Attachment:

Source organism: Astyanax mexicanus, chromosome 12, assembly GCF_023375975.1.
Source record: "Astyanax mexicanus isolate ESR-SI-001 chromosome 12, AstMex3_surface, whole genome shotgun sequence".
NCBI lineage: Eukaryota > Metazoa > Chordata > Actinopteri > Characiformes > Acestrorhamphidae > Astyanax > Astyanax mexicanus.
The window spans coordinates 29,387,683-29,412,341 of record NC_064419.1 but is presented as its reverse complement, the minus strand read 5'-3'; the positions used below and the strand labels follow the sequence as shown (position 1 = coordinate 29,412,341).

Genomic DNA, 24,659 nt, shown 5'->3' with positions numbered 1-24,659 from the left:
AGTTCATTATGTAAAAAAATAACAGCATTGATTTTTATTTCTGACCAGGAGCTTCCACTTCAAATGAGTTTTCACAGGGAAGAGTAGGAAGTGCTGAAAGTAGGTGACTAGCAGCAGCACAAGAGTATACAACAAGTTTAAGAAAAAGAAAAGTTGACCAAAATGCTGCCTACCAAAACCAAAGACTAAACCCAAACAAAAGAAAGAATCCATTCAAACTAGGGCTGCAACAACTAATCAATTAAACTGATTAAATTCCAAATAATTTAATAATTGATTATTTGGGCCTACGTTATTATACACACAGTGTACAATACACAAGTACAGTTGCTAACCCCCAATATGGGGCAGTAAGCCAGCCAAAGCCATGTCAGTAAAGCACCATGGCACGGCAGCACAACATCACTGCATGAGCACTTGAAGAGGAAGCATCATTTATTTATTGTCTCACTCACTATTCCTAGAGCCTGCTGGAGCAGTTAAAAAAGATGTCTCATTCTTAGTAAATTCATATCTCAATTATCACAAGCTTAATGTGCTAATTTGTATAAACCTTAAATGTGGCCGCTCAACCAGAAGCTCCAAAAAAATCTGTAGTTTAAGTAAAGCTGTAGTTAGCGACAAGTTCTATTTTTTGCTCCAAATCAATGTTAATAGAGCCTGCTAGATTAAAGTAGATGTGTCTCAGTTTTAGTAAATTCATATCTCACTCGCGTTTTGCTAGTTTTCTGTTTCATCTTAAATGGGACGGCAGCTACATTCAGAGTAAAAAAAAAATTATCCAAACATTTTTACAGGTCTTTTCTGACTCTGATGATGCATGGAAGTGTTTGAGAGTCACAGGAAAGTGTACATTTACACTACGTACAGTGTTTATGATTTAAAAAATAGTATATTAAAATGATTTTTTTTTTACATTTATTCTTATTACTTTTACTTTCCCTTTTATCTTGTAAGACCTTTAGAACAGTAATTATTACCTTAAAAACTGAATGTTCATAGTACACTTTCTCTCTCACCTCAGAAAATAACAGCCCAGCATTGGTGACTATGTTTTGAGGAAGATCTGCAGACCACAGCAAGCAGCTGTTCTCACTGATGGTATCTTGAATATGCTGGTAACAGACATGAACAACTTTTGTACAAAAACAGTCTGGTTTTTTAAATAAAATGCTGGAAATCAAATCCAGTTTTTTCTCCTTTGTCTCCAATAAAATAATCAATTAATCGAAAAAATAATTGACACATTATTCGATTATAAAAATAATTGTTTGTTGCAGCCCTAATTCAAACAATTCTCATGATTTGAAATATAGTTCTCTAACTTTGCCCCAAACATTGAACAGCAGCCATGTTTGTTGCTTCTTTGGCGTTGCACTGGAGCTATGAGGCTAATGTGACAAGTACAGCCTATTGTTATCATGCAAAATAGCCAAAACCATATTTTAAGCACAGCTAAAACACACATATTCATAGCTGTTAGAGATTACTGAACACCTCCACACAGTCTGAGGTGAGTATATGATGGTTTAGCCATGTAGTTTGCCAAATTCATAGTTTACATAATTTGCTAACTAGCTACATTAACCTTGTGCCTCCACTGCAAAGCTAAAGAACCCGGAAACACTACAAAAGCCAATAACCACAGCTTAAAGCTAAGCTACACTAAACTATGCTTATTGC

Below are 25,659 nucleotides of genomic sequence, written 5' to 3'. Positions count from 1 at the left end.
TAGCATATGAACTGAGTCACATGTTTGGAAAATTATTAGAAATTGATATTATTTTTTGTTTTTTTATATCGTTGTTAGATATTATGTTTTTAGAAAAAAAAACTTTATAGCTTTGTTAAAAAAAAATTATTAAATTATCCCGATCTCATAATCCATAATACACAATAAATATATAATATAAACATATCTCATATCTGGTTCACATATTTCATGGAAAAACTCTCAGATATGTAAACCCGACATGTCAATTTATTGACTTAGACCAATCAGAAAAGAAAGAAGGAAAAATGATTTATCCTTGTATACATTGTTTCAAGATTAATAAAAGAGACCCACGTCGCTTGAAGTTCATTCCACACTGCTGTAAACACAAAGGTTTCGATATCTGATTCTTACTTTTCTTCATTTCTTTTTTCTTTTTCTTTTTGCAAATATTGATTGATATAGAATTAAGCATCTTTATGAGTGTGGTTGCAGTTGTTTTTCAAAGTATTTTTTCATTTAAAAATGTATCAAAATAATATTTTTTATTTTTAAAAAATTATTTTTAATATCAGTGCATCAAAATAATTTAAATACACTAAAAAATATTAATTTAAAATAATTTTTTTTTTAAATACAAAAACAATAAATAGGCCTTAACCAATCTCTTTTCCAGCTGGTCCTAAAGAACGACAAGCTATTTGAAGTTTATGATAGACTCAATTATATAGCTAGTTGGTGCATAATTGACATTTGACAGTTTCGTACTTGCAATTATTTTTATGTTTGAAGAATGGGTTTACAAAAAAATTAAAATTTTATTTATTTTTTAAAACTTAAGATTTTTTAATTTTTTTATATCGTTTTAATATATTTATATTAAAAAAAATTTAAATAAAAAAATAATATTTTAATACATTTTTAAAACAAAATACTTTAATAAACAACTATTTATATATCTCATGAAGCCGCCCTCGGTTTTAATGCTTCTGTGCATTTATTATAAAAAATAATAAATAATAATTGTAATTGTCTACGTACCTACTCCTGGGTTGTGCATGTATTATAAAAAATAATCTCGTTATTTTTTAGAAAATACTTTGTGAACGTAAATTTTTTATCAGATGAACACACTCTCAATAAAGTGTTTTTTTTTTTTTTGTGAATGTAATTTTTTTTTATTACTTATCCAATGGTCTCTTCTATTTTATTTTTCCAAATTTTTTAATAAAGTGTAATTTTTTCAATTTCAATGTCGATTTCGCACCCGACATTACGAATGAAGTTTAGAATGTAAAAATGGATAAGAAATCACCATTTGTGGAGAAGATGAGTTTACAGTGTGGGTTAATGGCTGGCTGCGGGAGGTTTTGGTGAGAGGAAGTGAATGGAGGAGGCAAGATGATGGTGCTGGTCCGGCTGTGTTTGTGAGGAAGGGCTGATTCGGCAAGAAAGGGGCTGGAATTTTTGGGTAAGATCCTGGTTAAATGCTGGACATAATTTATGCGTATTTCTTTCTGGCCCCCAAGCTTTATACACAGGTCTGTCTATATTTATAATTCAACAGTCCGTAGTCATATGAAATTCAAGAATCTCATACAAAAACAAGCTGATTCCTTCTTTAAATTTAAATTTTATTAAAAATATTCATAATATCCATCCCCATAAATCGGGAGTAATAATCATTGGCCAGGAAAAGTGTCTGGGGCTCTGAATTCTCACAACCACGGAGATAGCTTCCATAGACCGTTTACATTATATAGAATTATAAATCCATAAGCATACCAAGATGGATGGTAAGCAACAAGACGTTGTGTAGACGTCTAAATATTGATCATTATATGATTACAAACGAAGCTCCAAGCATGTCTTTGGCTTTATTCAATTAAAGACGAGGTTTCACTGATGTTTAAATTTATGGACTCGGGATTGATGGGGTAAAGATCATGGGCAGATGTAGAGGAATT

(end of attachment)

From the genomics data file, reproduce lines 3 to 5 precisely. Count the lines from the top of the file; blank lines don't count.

NCBI lineage: Eukaryota > Metazoa > Chordata > Actinopteri > Characiformes > Acestrorhamphidae > Astyanax > Astyanax mexicanus.
The window spans coordinates 29,387,683-29,412,341 of record NC_064419.1 but is presented as its reverse complement, the minus strand read 5'-3'; the positions used below and the strand labels follow the sequence as shown (position 1 = coordinate 29,412,341).

Genomic DNA, 24,659 nt, shown 5'->3' with positions numbered 1-24,659 from the left: